Everyone is competing for the customers' dollar. texture. a retail consultant and founder of Inspire Retail . but be the result of poor presentation. hand lettered signs. desire and action on part of the customer” Source: Visual Merchandising for retailers by Holly Bastow Shoop. the Ohio State University Merchandising and display are an important part of the marketing plan. If your store looks like a bargain basement. North Dakota State University Gregory Passewitz. CHAPTER 6 ‐ Literature Review “Visual Merchandising is everything the customer sees. There are more choices out there for consumers than ever before.even for a retailer operating on a shoestring. This judgment may have little to do with the product itself.colour. In today's competitive retail environment a retailer cannot afford to consider merchandising as a 'frill'. Melanie McIntosh. lack of lighting and untidy displays send the message that your business isn't serious. So this has prompted me to take up the research. a holistic approach towards visual merchandising involving the Visual Merchandising at Retail Stores MPBIM 2009 Page 44 consumer’s perceptions has not attracted much of research effort. customers will expect bargain basement prices and may draw the conclusion that your product is poor quality. and should have a reasonable budget allocated . both exterior and interior. that creates a positive image of the business and results in attention. interest. While there is substantial amount of research on each of the components of visual merchandising. North Dakota State University Dale Zetocha. Posters covering the door and windows. and sound.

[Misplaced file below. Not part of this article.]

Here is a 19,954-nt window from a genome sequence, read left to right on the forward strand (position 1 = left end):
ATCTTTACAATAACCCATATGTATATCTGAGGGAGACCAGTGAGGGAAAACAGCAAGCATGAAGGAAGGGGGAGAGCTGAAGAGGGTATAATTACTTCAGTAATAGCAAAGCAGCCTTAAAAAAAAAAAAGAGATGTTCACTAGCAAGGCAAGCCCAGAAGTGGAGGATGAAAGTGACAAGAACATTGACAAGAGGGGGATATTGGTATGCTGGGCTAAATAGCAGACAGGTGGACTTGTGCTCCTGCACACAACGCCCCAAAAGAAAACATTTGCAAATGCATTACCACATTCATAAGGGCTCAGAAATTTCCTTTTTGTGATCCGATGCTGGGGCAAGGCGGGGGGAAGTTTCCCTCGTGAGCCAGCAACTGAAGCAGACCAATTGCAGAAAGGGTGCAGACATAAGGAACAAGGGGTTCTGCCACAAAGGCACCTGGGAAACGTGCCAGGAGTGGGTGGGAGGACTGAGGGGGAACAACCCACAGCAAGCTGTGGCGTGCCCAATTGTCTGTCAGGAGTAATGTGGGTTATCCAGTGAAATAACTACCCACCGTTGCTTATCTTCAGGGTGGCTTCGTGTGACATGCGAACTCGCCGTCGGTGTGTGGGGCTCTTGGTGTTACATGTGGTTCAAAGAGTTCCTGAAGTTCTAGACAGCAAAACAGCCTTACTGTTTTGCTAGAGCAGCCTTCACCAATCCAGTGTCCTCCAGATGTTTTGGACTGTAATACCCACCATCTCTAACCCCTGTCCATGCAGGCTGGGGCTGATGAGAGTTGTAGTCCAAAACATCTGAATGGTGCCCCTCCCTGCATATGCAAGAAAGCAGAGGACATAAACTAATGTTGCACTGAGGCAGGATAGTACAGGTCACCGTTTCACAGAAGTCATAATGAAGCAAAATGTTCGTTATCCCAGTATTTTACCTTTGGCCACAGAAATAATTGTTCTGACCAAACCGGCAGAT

until they leave store . The shopping behaviour which governs the decision to buy is a function of . and product mix. is the store appearance professional? Visual Merchandising at Retail Stores MPBIM 2009 Page 46 Chapter 7 – Research Gap Visual Merchandising is an integral part of retail today. There is a growing recognition of need for Visual Merchandising. professional and legible? • Is the store interior welcoming and comfortable? • Is merchandise presentation appealing? • Are seasonal and high-margin merchandise placed in high profile locations? • Overall. It should be considered when you design your logo.hopefully with a purchase in hand. a British Columbia firm that helps retailers create strong. from their first sight of your store front. business cards. It is an integral component of the business image. • Are the store front and windows attractive & inviting? • Is all signage clear. You need to create an environment that attracts the customer.Solutions. professional business images that attract customers. Merchandising is also about understanding the way customers shop. letterhead. But even as it continues to grow. you can position your merchandise to increase sales. packaging. is comfortable to shop. Visual Merchandising at Retail Stores MPBIM 2009 Page 45 Merchandising is more than simply the arrangement of products on the shelf. and encourages the customer to return. you examine what the customers' experience. When you examine your merchandising. the understanding of Visual Merchandising impact and effectiveness is still in its infancy. brochures. By using this knowledge.